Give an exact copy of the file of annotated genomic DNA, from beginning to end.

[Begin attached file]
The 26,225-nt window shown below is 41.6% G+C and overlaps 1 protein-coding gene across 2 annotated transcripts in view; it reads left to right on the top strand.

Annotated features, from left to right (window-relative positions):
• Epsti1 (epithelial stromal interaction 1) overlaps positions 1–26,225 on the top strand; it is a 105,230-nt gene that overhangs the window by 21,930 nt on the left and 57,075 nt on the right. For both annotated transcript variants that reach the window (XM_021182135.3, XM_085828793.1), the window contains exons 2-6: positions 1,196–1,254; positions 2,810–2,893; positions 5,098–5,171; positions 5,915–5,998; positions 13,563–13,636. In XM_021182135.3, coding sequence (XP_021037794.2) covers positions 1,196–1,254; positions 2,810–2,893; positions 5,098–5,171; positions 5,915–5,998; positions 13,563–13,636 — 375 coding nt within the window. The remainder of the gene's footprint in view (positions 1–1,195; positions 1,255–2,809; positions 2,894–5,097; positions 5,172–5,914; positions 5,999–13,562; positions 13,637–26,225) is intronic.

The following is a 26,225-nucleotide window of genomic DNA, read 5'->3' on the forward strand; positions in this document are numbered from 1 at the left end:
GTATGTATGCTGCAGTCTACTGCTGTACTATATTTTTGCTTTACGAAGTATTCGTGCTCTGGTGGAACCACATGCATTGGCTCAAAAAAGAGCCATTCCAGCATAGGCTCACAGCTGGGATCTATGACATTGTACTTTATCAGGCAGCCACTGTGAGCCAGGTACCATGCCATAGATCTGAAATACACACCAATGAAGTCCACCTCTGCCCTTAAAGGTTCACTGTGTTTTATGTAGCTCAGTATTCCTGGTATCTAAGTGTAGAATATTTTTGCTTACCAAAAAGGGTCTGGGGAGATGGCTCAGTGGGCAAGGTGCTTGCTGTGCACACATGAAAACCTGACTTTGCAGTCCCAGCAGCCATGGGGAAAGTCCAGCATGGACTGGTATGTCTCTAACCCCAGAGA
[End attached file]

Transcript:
The 26,225-nt window shown below is 41.6% G+C and overlaps 1 protein-coding gene across 2 annotated transcripts in view; it reads left to right on the top strand.

Annotated features, from left to right (window-relative positions):
• Epsti1 (epithelial stromal interaction 1) overlaps positions 1–26,225 on the top strand; it is a 105,230-nt gene that overhangs the window by 21,930 nt on the left and 57,075 nt on the right. For both annotated transcript variants that reach the window (XM_021182135.3, XM_085828793.1), the window contains exons 2-6: positions 1,196–1,254; positions 2,810–2,893; positions 5,098–5,171; positions 5,915–5,998; positions 13,563–13,636. In XM_021182135.3, coding sequence (XP_021037794.2) covers positions 1,196–1,254; positions 2,810–2,893; positions 5,098–5,171; positions 5,915–5,998; positions 13,563–13,636 — 375 coding nt within the window. The remainder of the gene's footprint in view (positions 1–1,195; positions 1,255–2,809; positions 2,894–5,097; positions 5,172–5,914; positions 5,999–13,562; positions 13,637–26,225) is intronic.

The following is a 26,225-nucleotide window of genomic DNA, read 5'->3' on the forward strand; positions in this document are numbered from 1 at the left end:
GTATGTATGCTGCAGTCTACTGCTGTACTATATTTTTGCTTTACGAAGTATTCGTGCTCTGGTGGAACCACATGCATTGGCTCAAAAAAGAGCCATTCCAGCATAGGCTCACAGCTGGGATCTATGACATTGTACTTTATCAGGCAGCCACTGTGAGCCAGGTACCATGCCATAGATCTGAAATACACACCAATGAAGTCCACCTCTGCCCTTAAAGGTTCACTGTGTTTTATGTAGCTCAGTATTCCTGGTATCTAAGTGTAGAATATTTTTGCTTACCAAAAAGGGTCTGGGGAGATGGCTCAGTGGGCAAGGTGCTTGCTGTGCACACATGAAAACCTGACTTTGCAGTCCCAGCAGCCATGGGGAAAGTCCAGCATGGACTGGTATGTCTCTAACCCCAGAGA